Boat Launch

October 13, 2009

"She has two speeds: slow, and stopped."

That's the quote that an ex-husband of a mutual friend said about Crystal. We've taken hold of that quote, and we repeat it regularly every time we have to wait for her to get ready to go somewhere. Which is to say, we use the phrase every time theskinnyonbenny family is in the same city as Crystal's.

When we were in Maine, Mrs. theskinnyonbenny tried to combat slowness by setting firm times by which we were supposed to be out of the house an on to some adventure. She wasn't unreasonable about it – we were up until 2:00 or 3:00 every night, and then we had six adults, four kids, and one bathroom. But be it 10:00 or 10:30, the clock inevitably ticked closer and closer as Crystal relaxed in pajamas, watching the world pass by.

One morning, she garnered some sympathy from me by sleeping late and then claiming, "I just want 15 minutes to savor my coffee." I thought that sounded reasonable, until Brent gave her away. "She doesn't even drink fucking coffee at home."

The Saturday of Mrs. theskinnyonbenny's class reunion was no different. We had planned to leave their class barbecue and take my mother-in-law's boat out on one of the local lakes. About the time that we started rounding up kids and saying goodbyes, Crystal decided to eat a hamburger patty. That was fine, we sat and talked and






In 20 minutes, she had eaten about half. Mrs. theskinnyonbenny asked if we were ready to go, and I jerked my head to the half-eaten patty to my left. Crystal was surprised. "Oh, were you waiting for me?"

Either that or another ice age. Either way.

She eventually got up to say goodbyes, and then it became apparent that the goodbyes were going to take a really long time. So Brent and I left on our own. We had a long drive anyway, to drop off my kid and pick up the boat at my in-laws' place outside of town.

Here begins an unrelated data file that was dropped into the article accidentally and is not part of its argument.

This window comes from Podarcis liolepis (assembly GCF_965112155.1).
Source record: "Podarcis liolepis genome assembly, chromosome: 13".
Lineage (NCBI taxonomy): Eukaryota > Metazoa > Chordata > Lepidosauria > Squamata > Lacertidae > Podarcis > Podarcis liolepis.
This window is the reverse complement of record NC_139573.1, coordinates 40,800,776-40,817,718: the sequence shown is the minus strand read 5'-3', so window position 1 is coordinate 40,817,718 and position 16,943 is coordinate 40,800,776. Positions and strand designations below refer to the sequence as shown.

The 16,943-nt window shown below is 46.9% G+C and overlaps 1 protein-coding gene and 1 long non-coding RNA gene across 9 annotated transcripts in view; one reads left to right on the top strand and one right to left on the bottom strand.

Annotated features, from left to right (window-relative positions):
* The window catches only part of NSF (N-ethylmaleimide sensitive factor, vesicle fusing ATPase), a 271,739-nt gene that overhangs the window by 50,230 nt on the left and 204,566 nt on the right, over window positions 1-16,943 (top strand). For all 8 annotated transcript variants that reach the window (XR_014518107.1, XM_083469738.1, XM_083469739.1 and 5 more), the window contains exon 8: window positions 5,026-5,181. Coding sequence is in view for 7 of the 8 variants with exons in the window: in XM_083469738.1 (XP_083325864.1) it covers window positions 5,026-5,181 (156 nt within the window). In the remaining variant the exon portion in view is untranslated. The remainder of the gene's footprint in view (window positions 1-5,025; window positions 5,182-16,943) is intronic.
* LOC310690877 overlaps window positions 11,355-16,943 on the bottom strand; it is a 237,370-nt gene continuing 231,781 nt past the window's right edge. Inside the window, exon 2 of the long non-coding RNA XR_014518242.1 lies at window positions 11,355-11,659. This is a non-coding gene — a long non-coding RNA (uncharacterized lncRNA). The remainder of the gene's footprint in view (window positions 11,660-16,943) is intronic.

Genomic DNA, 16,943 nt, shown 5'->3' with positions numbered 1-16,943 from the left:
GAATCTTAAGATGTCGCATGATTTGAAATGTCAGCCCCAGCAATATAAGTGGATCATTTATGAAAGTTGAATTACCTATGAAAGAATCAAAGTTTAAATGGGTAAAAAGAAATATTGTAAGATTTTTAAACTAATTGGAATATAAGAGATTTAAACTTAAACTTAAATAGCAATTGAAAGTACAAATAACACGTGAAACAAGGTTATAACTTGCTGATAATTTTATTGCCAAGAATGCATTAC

We got up to the house, I put Vanya into dry clothes, and I threw him into his mother's childhood bed for a nap. As I came out, we received a rather complicated set of instructions for picking up the boat, which was down by a farm building with tractors and equipment. If the gate looked locked, we were to check and see if it just had the chain wrapped around a post, but not really locked. If it did turn out to be truly locked, there was a hiding place for a key that we were to look. If the key wasn't there, we were told, "We'll have to see about finding the Mexican."

Sure enough, the gate was actually locked. We found the hidden key, but that opened one of the three padlocks on the chain, but not the one that was actually holding it closed. So, I hopped over the fence to see about finding the Mexican.

At first, it appeared to be an easy task. Just beyond the gate was a large shed/shop type of building. A large garage door was open. We walked through, and a Mexican lady was rolling dough and mixing a green liquid in the blender. She and I found ourselves unable to communicate, but Brent broke out some Spanish and managed to ask if she had the key. More impressive yet, he was able to ascertain that her husband had the key out in a pasture somewhere.

We left the shop and boarded a gasoline-powered four-wheel-drive golf cart type of thing. I drove, bouncing down a dirt road, around a curve and over a hill so that civilization was completely obscured. We bounced through the countryside, passing cows, and the ubiquitous white birds who hang around cows. After a bit, we saw a plume of dust in the sky. Going through a gate, and pulling closer, we saw that the plume was created by a tractor cutting hay.